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Implement Alley Discussion Forum

Re: Planting soybeens with JD 7000

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Erik Ks farmer

11-23-2012 18:40:11

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As to the planter and planting beans with it, I have a 7000 with Deere cups and my seed spacing is not great but it is nearly as good as a neighbors who has the Kinze units.

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11-23-2012 23:50:57

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 Re: Planting soybeens with JD 7000 in reply to Erik Ks farmer, 11-23-2012 18:40:11  
Biggest advantage to singulation units is not having to compensate/check/adjust for various sizes for seeds per pound. Set the population for the year....done deal, no matter what the seeds per pound are. I don't believe the other posters with 150-200 ppa N credit- I've always seen about 80 lbs in common literature.

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cooney minnie

11-24-2012 04:51:50

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 Re: Planting soybeens with JD 7000 in reply to JMS/.MN, 11-23-2012 23:50:57  
The 150 to 200 is the accepted number here in WI. PLease feel free to double check that. The 80 lb number would be for alfalfa only allowed one year of growth-the year seeded. A friend of mine has done lots of cover crop work through both public and private sources, and gets 50 to 60 from Red clover following wheat... in only the growing season from July till freeze! And thats been replicated many times.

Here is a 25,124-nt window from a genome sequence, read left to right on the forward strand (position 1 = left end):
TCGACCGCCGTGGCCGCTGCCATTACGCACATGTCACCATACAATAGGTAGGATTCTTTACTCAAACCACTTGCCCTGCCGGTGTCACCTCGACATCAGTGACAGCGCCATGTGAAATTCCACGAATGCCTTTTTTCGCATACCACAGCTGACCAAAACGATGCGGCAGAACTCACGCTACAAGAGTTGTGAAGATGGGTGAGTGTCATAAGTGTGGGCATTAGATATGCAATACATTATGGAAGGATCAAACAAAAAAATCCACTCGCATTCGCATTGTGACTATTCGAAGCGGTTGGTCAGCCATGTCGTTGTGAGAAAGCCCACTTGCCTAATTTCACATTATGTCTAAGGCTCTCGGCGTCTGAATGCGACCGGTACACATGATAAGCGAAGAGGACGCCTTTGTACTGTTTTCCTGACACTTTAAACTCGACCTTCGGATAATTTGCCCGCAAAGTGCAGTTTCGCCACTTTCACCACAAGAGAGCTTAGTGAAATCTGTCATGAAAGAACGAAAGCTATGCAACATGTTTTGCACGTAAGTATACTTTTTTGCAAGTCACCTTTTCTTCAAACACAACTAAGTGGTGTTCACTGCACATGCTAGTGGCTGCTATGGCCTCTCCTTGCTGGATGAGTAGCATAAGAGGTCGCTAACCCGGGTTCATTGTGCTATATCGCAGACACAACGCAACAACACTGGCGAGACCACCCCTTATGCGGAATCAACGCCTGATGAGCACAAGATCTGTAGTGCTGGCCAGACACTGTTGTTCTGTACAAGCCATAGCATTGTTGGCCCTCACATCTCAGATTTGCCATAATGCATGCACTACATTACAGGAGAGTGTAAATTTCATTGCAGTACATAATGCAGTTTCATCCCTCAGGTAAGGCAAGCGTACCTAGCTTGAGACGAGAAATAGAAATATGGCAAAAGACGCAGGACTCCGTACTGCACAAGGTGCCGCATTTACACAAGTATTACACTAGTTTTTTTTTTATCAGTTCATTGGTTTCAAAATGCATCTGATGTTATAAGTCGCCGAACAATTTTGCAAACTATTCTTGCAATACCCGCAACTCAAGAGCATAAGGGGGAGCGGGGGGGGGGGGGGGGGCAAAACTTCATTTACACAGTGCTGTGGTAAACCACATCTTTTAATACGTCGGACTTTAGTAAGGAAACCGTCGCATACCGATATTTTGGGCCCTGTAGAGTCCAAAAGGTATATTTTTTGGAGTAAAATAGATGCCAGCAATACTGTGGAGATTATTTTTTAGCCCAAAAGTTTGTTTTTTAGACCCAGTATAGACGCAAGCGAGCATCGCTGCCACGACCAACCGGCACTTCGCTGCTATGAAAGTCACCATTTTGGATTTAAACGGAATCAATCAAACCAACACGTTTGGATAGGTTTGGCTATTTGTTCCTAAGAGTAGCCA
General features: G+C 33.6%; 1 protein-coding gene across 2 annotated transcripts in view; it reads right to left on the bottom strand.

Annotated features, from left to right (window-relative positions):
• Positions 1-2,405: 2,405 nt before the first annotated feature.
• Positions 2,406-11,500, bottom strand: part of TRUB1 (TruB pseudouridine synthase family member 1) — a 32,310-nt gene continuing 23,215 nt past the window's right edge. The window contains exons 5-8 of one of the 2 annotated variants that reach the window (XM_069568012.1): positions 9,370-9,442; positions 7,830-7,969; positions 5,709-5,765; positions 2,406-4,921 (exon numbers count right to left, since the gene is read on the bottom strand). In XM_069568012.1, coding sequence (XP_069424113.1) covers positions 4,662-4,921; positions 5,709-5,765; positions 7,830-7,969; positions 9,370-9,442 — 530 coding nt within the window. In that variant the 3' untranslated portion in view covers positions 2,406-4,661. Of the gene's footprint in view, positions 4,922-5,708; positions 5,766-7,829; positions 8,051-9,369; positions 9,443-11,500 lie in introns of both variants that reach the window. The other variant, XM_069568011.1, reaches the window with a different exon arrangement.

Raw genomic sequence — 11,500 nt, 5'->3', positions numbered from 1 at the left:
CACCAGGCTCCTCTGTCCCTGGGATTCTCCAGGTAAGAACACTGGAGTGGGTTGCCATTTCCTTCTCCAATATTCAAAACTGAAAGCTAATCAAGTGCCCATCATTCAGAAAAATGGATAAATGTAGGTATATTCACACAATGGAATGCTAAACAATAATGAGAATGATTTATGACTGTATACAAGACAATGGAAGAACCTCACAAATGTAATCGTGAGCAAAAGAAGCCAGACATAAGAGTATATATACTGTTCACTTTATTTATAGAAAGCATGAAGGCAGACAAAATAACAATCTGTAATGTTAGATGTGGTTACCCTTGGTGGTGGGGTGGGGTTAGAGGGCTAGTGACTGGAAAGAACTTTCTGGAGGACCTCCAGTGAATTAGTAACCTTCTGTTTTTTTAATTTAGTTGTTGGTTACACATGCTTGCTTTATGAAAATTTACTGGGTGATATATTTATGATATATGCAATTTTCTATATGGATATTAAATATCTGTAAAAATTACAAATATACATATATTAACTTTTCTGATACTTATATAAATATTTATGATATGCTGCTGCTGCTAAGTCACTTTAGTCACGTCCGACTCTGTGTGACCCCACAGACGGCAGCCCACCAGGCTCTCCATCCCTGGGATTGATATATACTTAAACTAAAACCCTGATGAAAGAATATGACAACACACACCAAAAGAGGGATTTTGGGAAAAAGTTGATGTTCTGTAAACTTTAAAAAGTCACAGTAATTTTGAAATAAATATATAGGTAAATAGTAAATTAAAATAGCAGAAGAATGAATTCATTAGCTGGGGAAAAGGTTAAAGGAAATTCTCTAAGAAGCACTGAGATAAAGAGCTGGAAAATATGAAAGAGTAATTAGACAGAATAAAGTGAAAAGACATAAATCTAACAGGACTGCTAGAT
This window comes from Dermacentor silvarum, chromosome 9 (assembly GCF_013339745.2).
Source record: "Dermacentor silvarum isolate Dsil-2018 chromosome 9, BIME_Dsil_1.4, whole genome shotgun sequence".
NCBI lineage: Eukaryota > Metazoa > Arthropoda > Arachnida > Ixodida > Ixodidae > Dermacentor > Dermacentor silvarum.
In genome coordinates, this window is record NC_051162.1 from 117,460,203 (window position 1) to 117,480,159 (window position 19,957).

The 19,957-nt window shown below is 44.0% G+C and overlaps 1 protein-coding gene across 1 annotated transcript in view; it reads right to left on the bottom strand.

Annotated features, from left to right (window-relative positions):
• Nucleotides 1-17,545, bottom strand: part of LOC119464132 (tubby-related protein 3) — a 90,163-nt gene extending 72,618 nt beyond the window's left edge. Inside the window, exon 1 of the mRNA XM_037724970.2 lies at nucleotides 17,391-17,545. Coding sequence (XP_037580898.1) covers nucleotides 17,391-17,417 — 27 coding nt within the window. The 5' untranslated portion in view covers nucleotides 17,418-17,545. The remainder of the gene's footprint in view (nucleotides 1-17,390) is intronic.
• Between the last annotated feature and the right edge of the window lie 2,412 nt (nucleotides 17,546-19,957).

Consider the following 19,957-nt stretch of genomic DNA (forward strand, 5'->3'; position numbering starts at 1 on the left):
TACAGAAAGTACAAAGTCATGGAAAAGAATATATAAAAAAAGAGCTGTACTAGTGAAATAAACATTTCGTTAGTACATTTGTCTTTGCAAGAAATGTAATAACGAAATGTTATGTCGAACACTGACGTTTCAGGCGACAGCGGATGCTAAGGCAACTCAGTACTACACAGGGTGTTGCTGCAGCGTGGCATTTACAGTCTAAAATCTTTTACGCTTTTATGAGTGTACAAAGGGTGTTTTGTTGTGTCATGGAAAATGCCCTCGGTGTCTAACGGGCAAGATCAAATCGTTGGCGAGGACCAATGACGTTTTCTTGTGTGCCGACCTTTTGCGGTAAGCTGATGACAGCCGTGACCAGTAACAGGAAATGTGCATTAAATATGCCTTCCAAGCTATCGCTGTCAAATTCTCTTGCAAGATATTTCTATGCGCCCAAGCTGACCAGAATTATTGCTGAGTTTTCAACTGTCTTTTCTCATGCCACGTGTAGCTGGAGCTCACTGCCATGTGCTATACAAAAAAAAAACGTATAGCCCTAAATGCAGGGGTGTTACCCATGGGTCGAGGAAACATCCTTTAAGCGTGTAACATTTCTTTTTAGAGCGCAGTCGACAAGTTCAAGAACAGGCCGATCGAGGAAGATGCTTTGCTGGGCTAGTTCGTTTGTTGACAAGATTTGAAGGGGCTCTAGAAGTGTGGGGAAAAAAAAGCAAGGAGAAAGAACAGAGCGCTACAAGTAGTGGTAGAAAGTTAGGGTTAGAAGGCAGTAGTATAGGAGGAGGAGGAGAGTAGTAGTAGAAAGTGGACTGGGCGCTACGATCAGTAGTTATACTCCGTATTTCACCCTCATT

The newest numbers would indicate 150 lb the 1st year, another 50 the second year following alfalfa sod. Any extra N for corn following alfalfa (70-80% stand) is wasted money.

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11-24-2012 05:38:24

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 Re: Planting soybeens with JD 7000 in reply to cooney minnie, 11-24-2012 04:51:50  
My experience with old stands of alfalfa is 150-175 bu corn, no N added. (Need to keep the P & K up tho, and my started might have added 10 lbs of N!)

Test strips with NH3 added were no higher in yield.

My soils kinda peaks at 175, highly varriable hills/valleys keep me from ever hitting a good year of weather for _all_ the soil types in a round on my fields. Perhaps if you can regularly top 200bu you'll need extra N, but seems in my clays, the old alfalfa fields add enough N for a typical full corn yield.

Plowdowns, where the alfalfa/clover is a year or less old, don't supply so much.

As always, that is 'here'; different soils, climate, goals can lead to very different needs.


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